The past few days, in particular, have been alive with talk of gratitude. There has been much intention around being thankful for what one has, with the “what” ranging from health to family and friends, a house, a job, food on the table, and objects that hold significance for us. Of underlying importance is the motivation to appreciate the people or things that otherwise may be taken for granted as we move through our daily lives. The moments of “counting our blessings” are valuable and help to shift our view to the larger picture of what is important for us. However, the caution to be offered is not to be content to stop at this point. There is an even bigger perspective possible.
The question to pose is whether one can also feel gratitude for the events or relationships that are difficult, even devastating. It’s not so easy to have warm, loving feelings when considering these situations, especially when they happen to us or someone we love. Generally what shows up are emotions of anger and rage or the sense of being pommeled with waves of grief and despair. How can one be with these sensations in a loving way? How can one feel thankful? Perhaps this seems beyond what should be asked or expected.
What is involved is not simply moving through anger and blame to be able to get to a place of forgiveness. Such a shift already demands the letting go of one’s hold on intense thoughts and feelings surrounding the event or relationship. How to even imagine getting to the point where one could identify “gratitude” as the sensation that is present? If one could get to that point, how to explain being appreciative in an atmosphere where anger and grief can serve as important additives to fuel vengeful or retaliatory actions and events?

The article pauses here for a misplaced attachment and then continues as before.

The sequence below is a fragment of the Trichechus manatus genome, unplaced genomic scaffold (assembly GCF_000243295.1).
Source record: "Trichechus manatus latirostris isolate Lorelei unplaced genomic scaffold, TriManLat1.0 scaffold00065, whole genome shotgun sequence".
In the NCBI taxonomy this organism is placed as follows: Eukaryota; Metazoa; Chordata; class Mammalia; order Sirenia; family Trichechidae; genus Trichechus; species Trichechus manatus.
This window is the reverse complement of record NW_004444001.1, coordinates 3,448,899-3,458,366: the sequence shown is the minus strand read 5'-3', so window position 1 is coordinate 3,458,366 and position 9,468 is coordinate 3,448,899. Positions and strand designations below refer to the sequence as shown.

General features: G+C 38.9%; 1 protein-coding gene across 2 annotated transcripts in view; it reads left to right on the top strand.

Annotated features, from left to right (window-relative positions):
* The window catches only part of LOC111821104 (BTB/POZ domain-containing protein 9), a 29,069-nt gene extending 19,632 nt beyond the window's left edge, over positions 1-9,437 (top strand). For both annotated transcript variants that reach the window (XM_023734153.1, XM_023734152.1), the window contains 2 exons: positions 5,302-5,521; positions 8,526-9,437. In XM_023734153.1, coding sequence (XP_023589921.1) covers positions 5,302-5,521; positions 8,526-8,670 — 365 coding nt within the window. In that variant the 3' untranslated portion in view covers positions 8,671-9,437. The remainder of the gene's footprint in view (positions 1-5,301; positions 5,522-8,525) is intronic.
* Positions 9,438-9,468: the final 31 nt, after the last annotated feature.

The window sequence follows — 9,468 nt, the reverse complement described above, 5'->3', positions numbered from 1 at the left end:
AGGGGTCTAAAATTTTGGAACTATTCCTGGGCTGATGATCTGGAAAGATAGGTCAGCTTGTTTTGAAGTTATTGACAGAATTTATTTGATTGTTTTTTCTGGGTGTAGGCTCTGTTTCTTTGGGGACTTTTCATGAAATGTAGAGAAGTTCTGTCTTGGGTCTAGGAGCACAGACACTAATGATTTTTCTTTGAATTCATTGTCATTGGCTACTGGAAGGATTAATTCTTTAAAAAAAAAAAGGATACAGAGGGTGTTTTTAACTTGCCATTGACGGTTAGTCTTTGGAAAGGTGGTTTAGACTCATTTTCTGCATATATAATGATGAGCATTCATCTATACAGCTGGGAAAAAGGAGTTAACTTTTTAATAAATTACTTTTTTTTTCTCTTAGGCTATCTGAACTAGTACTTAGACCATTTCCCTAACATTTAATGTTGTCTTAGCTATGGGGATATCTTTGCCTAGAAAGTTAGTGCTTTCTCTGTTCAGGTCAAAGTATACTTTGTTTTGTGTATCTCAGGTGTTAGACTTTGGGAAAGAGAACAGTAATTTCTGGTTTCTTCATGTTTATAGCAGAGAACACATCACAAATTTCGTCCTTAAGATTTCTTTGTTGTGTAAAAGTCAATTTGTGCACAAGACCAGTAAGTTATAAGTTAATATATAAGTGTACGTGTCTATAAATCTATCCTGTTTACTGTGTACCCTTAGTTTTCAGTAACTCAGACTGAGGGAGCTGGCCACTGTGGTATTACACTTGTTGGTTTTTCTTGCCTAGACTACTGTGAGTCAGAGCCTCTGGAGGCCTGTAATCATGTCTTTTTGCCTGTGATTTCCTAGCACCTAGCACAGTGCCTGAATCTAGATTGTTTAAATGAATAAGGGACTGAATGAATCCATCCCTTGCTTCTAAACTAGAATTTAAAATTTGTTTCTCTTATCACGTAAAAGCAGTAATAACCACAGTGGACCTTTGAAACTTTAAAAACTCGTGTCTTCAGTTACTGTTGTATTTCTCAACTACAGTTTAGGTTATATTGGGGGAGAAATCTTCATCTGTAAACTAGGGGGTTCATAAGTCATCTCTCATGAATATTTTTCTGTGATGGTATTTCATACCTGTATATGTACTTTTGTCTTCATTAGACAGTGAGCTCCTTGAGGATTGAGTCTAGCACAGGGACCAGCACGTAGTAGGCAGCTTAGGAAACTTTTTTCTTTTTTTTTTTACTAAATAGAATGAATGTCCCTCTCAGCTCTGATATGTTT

There cannot be one right way to open the door to gratitude for what tears us apart inside. However, tools do exist that can support movement in that direction, toward a letting go of suffering. Isn’t “suffering” the bigger name for what is happening when one is consumed by anger, rage, blame or grief? In the midst of the storm of these emotions, there is also energy which can bring about change in moments of full, present awareness. Being with one’s self in meditation, in movement or stillness, can bring one’s body/mind to a place of mindfulness. In that place, one can make a choice to let go. It may not happen right away; practice is needed. The guidance of a trained practitioner or teacher may be helpful. The next steps involve repeatedly going back to that place to keep the door to gratitude open. A shift can happen from meeting life’s situations with reactivity to meeting them with receptivity. What is truly most amazing about opening to gratitude in this way is that the reward is a taste of what it really means to be free.
To begin, one need only imagine and hold the intention that there is, in fact, a door to be opened…